The Mysterious Absence of Your Lunch Break
I have this friend…
This friend is a diligent worker. This friend shows up to work earlier and earlier every year. This friend leaves work later and later. This friend eats a very abbreviated lunch at their desk. This friend handles urgent work e-mail on the weekend (and most e-mail is urgent). This friend has lost touch with many friends and family. This friend has fallen into the trap.
This friend’s name: WAY TOO MANY FUCKING PEOPLE.
I understand, you work these hours because you have to, not because you want to. The alternative could very likely spell unemployment, Ramen, mass transit, and 1-ply toilet paper. The few extra hours at the office are worth not wiping with wax paper. On this, we agree.
Here’s where we might not agree: compromising your sanity for the sake of your livelihood.
Working eighty hour weeks is unacceptable*. It’s unacceptable because, believe it or not, it’s avoidable. That’s right, there’s a very real chance that you can work fewer hours, while not only keeping your job, but excelling (not the Microsoft kind) in the process.
* = If you’re working your life’s passion, there are no thresholds, limits, or constranits. In this situation you aren’t working, you’re putting in time to get to where you’re supposed to be. You aren’t living for Friday. You aren’t suicidal on Monday. The feeling is totally different. This scenario is ideal.
But before we tackle the how, we must confront the why. It may seem silly to ask the question “why should I work fewer hours?” The answer is obvious: because working more blows harder than the fat kid extinguishing his birthday candles. There are a million things you’d rather do than sit in conference room watching three just-above-totally-incompetent humans restate each other in their own words.
But the fact of reality is that people are creatures of habit. Once you start stringing together a few excessive work weeks, excessive work weeks become the norm. Although it’s not desirable, it’s what we’re used to.
But there is a very compelling reason why you shouldn’t be working eighty hour work weeks: it’s raping your soul.
You get to work at 7, leave at 7 (the other one), while failing to give yourself a minute of reprieve in between. You eat lunch at your desk!!! Forget the fact that your digestion suffers while stuffing your face over e-mail. Forget the fact that sucking your lunch down in 4.5 bites will do little to satiate (the purpose of eating). This is a matter of principle. Work shouldn’t feel like suffocation, whereby the day’s end marks your release from the stranglehold. It’s time to take a stand.
“I vow to eat lunch outside, under the sun. I vow to grant myself an hour to enjoy the day. I vow to start taking care of my mental health.”
Maybe you’re too much of the nose-to-the-grindstone type to be convinced that an hour away from e-mail is acceptable use of your time. Sixty minutes away from your desk would breed more anxiety than relief. For you, there is a much more convincing reason to go clear your mind, it will make you better at your job. Are you more productive when you’re happy, refreshed, and not a slave to a set of unhealthy routines? I know I am.
Assuming your work involves any degree of creativity or big picture conceptualization, the worst thing you can do to your productivity is abuse your sanity. A clear mind is a creative mind. You already make attempts to preserve your sanity through Facebook, YouTube, or Shit[insert any noun]Says. The problem with using Facebook as your tool for sanity preservation is that Facebook isn’t satisfying; it’s easily accessed and a better alternative to what you’re supposed to be doing. If you replaced every minute spent perusing your Newsfeed with real fulfillment, you’d be happier and more productive (A causes B).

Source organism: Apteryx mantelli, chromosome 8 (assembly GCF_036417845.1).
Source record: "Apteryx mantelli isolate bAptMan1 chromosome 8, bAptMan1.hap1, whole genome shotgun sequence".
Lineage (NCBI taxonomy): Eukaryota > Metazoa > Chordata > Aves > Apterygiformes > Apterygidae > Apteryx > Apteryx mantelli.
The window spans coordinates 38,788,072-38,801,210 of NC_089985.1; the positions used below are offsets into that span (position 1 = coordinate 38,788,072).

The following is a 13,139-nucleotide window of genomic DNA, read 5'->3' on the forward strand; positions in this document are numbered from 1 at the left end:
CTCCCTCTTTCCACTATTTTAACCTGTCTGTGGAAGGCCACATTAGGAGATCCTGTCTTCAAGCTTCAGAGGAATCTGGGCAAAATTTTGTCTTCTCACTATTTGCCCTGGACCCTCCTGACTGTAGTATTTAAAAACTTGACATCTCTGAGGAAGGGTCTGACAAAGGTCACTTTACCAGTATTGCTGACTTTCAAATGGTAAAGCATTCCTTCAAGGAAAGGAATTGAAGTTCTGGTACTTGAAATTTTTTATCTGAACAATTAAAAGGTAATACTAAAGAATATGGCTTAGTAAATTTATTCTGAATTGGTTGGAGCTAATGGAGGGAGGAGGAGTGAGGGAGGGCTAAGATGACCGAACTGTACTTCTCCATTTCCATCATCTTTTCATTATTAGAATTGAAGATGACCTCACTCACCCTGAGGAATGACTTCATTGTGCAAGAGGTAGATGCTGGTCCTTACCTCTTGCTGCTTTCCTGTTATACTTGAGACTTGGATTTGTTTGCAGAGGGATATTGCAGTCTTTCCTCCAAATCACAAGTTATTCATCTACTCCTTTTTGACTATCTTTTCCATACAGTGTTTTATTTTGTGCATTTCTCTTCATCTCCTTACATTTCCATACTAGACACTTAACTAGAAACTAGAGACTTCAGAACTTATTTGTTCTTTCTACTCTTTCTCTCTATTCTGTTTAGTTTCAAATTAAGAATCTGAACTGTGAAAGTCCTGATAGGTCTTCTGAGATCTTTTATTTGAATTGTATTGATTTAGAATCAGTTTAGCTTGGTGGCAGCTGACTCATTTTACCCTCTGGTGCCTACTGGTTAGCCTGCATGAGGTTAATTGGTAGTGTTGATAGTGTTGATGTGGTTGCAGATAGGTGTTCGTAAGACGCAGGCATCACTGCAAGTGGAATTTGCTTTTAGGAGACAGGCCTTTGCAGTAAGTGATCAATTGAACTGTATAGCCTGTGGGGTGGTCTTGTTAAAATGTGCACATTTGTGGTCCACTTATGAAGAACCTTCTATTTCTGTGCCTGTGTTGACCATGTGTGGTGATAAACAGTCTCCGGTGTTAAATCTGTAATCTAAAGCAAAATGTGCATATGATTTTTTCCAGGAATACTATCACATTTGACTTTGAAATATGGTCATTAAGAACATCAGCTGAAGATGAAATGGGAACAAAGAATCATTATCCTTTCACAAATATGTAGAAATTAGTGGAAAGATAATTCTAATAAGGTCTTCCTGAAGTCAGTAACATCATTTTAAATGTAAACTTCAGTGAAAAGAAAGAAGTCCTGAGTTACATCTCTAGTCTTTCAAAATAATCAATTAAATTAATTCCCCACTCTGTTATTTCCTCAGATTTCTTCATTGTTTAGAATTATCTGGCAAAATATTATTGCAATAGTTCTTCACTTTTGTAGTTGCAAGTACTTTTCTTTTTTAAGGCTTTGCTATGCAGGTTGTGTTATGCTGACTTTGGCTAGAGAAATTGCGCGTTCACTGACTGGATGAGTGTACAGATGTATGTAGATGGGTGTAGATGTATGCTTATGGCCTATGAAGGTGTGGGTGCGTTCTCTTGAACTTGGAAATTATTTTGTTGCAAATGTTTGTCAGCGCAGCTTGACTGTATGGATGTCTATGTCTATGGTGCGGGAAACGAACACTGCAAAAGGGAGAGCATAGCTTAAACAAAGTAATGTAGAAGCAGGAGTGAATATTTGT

But again, this is a principle stand. The goal of life isn’t attached to a dollar sign. The goal of life is happiness (you would spend said money in hopes of achieving happiness, but misery doesn’t have to be the price tag – and money is rarely the answer). Happiness is mental health. Mental health is taking care of yourself. Taking care of yourself means NOT EATING YOUR TRADER JOES WRAP AT YOUR FUCKING DESK.
Okay, here’s the $803,055 question (I’ve never understood the reference quite honestly, which won’t prevent me from
butchering using it). How do we maintain, if not improve our productivity in the process of working fewer hours?
I thought you’d never ask.
The answer starts with taking a step back. Every day, you’re given a set of tasks. You’re given a set of metrics to measure your productivity of said tasks. You do the tasks, you’re given more tasks. The cycle repeats. That’s a job.
That’s also the trap. Who makes the rules for what you’re supposed to be doing? Your boss? Your boss’ boss? Here’s an interesting fact about your boss and your boss’ boss. They’re people- and likely no smarter than you. Maybe they went to school for longer than you. Maybe they’ve been at the company for a few extra years. But, odds are, they weren’t born with a pre-disposition to be the unquestioned authority of what you do.
The point is – your job isn’t merely to do the tasks assigned to you. Your job is to make as big an impact at your company as possible. In most cases, that will fall outside the scope of your “job description”. The person who best knows how to make the greatest impact at work is you. You bring a unique set of skills, a unique perspective, and unique energy to your company. Don’t mask that. Find the inefficiencies. Fix them. Make it known that you’re shaking shit up. Take chances. If anyone above you has any brains, they will take notice. They will notice your creativity. They will notice your leadership. They will notice your innovation. You know what they won’t notice (or more likely stop noticing)?
That you took an hour at the park to enjoy your lunch.
Work smarter. Not harder.